The last dream car to be overseen by Harley Earl before he retired, the Cyclone XP-74 made its debut at the 1959 Daytona Speedway, and was yet another GM concept with a design inspired by jet aircraft. As a result there were two huge tail fins, and a glass canopy that could be stowed behind the two-seater cabin, under the rear clamshell, resting on an airbag. When a sensor in the console detected rain it automatically put up the one-piece bubble top, and to make sure that the Cadillac's occupants didn’t get too hot and bothered there was automatic climate control to keep the cabin cool.
The Cyclone XP-74's piece de resistance however, was the early version of a crash avoidance system that it incorporated. The nose design featured a pair of cones which were known as dagmars, and inside these were radar antennae which provided the driver with information on an object ahead, including distance to it and the car's stopping distance, both measured in feet.
As Cadillac said at the time: "Among its advanced engineering features is a radar-locating device, which scans the highway, and warns the driver electronically of objects in its path. Large, twin nose cones in the front of the car house the proximity-sensing units. They electronically alert the driver with both an audible signal and a warning light if an object is in its path."
Harley Earl retired in 1958 and his plan was for the Cyclone (internally codenamed XP-74) to be his parting shot. But the Cyclone wasn't ready in time, so by the time it was unveiled, Earl had already left GM, having entrusted the concept's design to long-standing GM designer Carl Renner.
Although the crash avoidance system didn't function, the Cyclone XP-74 was a runner, with its 325bhp 6388cc (390ci) V8 in the nose which drove the rear wheels via a three-speed Hydramatic automatic transmission and a two-speed differential to give six gears. The original plan had been to power the Cyclone via a gas turbine, as the name implies. But the technology wasn't available in time for the concept's debut so it got a conventional piston engine instead.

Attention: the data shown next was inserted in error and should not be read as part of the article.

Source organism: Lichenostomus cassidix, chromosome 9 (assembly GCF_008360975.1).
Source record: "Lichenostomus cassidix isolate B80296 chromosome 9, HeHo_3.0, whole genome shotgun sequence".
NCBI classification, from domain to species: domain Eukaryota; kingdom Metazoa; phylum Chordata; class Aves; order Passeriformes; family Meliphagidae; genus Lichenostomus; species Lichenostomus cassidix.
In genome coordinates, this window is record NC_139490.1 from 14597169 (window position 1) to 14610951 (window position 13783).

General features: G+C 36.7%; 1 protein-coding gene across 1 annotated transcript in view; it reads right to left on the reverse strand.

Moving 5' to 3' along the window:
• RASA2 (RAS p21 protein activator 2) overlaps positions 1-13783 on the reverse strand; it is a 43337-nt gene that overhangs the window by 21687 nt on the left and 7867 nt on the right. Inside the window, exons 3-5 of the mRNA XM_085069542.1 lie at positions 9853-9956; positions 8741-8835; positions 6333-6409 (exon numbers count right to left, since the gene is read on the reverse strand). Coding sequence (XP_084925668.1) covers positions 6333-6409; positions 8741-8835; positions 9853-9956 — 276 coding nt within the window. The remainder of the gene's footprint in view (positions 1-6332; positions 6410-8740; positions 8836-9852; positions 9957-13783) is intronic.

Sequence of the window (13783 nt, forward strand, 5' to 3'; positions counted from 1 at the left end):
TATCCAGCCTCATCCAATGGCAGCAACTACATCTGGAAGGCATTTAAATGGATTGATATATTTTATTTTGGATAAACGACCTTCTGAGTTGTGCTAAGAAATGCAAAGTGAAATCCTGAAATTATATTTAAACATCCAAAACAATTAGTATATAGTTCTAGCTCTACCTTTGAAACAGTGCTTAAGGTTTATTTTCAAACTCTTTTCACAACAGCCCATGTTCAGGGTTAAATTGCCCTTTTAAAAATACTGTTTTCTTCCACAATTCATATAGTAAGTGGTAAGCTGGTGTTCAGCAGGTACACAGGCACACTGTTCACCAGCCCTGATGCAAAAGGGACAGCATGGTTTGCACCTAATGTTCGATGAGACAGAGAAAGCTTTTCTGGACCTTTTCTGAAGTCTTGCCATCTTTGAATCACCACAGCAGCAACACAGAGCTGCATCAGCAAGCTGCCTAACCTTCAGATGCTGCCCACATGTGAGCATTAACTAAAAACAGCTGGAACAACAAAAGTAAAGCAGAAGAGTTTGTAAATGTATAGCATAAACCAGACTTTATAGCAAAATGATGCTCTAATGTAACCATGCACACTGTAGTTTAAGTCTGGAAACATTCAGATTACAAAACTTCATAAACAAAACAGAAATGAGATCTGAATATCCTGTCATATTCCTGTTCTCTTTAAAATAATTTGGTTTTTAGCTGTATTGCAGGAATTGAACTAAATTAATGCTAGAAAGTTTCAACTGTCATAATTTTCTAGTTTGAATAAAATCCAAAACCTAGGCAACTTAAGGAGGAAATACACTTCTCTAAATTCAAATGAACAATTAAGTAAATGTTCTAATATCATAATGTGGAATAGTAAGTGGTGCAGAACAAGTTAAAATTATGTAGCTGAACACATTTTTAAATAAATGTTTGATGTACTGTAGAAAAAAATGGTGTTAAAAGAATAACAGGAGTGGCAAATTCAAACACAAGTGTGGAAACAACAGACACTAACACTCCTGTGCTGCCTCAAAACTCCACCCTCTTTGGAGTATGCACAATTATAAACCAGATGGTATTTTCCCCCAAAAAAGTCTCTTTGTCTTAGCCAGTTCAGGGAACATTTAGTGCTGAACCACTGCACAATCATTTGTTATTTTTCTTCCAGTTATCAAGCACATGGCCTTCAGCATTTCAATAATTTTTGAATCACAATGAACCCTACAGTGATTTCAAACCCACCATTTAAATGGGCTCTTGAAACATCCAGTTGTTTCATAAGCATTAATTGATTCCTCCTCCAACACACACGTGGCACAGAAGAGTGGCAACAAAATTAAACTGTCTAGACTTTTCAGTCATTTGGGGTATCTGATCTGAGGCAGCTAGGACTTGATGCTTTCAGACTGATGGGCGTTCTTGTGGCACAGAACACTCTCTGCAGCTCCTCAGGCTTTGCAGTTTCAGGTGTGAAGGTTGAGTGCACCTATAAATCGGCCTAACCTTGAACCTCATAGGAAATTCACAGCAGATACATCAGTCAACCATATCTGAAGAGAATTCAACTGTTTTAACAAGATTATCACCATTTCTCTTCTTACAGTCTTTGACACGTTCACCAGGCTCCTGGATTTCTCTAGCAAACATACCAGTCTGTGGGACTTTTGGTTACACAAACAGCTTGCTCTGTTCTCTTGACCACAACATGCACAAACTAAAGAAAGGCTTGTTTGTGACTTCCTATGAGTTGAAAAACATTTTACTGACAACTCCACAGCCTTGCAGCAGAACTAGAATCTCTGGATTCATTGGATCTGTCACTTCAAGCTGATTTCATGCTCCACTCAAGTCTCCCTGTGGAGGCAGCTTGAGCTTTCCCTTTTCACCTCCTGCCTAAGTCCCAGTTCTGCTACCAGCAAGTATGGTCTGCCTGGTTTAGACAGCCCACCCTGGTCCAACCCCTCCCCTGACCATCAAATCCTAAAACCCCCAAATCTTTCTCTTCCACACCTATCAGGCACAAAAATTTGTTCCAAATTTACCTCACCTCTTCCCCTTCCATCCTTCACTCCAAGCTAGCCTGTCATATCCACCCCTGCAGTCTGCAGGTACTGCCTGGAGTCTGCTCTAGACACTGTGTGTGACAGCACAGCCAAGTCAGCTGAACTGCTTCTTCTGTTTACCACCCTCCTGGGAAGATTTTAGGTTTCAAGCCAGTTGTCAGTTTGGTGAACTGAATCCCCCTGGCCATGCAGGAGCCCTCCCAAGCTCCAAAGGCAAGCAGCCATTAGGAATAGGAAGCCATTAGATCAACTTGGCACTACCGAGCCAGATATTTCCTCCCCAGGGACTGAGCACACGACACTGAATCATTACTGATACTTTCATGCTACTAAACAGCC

While the V8 was utterly conventional, there was a lot of innovation going on around it. Nowadays we take belt-driven accessories for granted, but back in the late 1950s this was far from the norm, so the fact that the air suspension and power steering pumps were driven by belt was truly groundbreaking. The air-con compressor, water pump and dynamo were also driven by belts, so instead of sitting on top of the powerplant they sat ahead of it, allowing a much lower bonnet line that would otherwise be possible.
Another innovation was an aluminium cross-flow radiator, which was cooled by a pair of fans, while that lower bonnet line was also aided by the fitment of a new design of low-profile four-barrel carburettor which lacked an air cleaner to reduce height even further; instead there was a filtered air scoop incorporated in the bonnet.
Despite the fitment of what looked like afterburners – as with so many concepts from the era – there were no exhausts at the back of the Cyclone. Instead the engine was fitted with a specially designed exhaust manifold that fed exit pipes positioned just ahead of the front tyres, so there was no need to accommodate an exhaust pipe down the entire length of the car.
The start point for the Cyclone XP-74 was a 1959 Cadillac Series 62 convertible, but its wheelbase was shortened to 104 inches. While the Cyclone could be driven with the canopy stowed away, when it was in place there was no facility to open any windows, so instead there were square ports in the doors which could be opened to provide some air flow. The doors themselves were opened and closed electrically, by sliding backwards and forwards.
The Cyclone XP-74 survives in GM's heritage collection, but not quite in the same form as originally seen in 1959. When Harley Earl was succeeded by Bill Mitchell at the end of 1958, the latter introduced sweeping changes. He was much more conservative than his predecessor so he reduced the height of the tail fins, moved the tail lights to the ends of the bumper and removed the problematic air suspension, opting for coil springs instead. At some point over the years the white paint has been switched to silver and the silver finish that was applied to the glass canopy peeled away. It was never replaced, so the Cyclone XP-74 looks a little less dramatic now than when it was unveiled in 1959 – but it still perfectly sums up the era in which it was born.
||Carl Renner, Harley Earl
||Front-mounted, 390ci (6388cc), V8
||3-speed auto, 2-speed differential, rear-wheel drive